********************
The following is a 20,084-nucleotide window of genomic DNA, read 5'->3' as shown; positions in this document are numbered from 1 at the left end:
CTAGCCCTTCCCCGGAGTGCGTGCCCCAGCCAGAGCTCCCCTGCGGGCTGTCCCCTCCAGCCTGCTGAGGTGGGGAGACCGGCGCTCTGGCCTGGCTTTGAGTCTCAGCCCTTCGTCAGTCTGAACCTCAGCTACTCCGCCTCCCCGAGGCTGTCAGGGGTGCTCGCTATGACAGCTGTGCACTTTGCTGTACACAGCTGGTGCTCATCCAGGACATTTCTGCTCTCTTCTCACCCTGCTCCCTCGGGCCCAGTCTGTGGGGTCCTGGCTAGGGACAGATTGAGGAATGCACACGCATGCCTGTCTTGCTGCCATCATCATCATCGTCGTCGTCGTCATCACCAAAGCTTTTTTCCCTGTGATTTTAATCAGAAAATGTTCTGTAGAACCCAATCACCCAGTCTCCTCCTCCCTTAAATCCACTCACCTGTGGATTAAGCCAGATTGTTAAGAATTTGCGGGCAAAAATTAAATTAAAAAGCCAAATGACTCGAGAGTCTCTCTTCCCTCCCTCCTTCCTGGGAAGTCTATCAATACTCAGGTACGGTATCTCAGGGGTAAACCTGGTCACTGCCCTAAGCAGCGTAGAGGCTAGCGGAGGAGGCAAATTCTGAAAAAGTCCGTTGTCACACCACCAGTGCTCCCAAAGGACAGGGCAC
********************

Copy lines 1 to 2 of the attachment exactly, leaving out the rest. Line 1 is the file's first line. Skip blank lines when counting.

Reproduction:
The following is a 20,084-nucleotide window of genomic DNA, read 5'->3' as shown; positions in this document are numbered from 1 at the left end:
CTAGCCCTTCCCCGGAGTGCGTGCCCCAGCCAGAGCTCCCCTGCGGGCTGTCCCCTCCAGCCTGCTGAGGTGGGGAGACCGGCGCTCTGGCCTGGCTTTGAGTCTCAGCCCTTCGTCAGTCTGAACCTCAGCTACTCCGCCTCCCCGAGGCTGTCAGGGGTGCTCGCTATGACAGCTGTGCACTTTGCTGTACACAGCTGGTGCTCATCCAGGACATTTCTGCTCTCTTCTCACCCTGCTCCCTCGGGCCCAGTCTGTGGGGTCCTGGCTAGGGACAGATTGAGGAATGCACACGCATGCCTGTCTTGCTGCCATCATCATCATCGTCGTCGTCGTCATCACCAAAGCTTTTTTCCCTGTGATTTTAATCAGAAAATGTTCTGTAGAACCCAATCACCCAGTCTCCTCCTCCCTTAAATCCACTCACCTGTGGATTAAGCCAGATTGTTAAGAATTTGCGGGCAAAAATTAAATTAAAAAGCCAAATGACTCGAGAGTCTCTCTTCCCTCCCTCCTTCCTGGGAAGTCTATCAATACTCAGGTACGGTATCTCAGGGGTAAACCTGGTCACTGCCCTAAGCAGCGTAGAGGCTAGCGGAGGAGGCAAATTCTGAAAAAGTCCGTTGTCACACCACCAGTGCTCCCAAAGGACAGGGCAC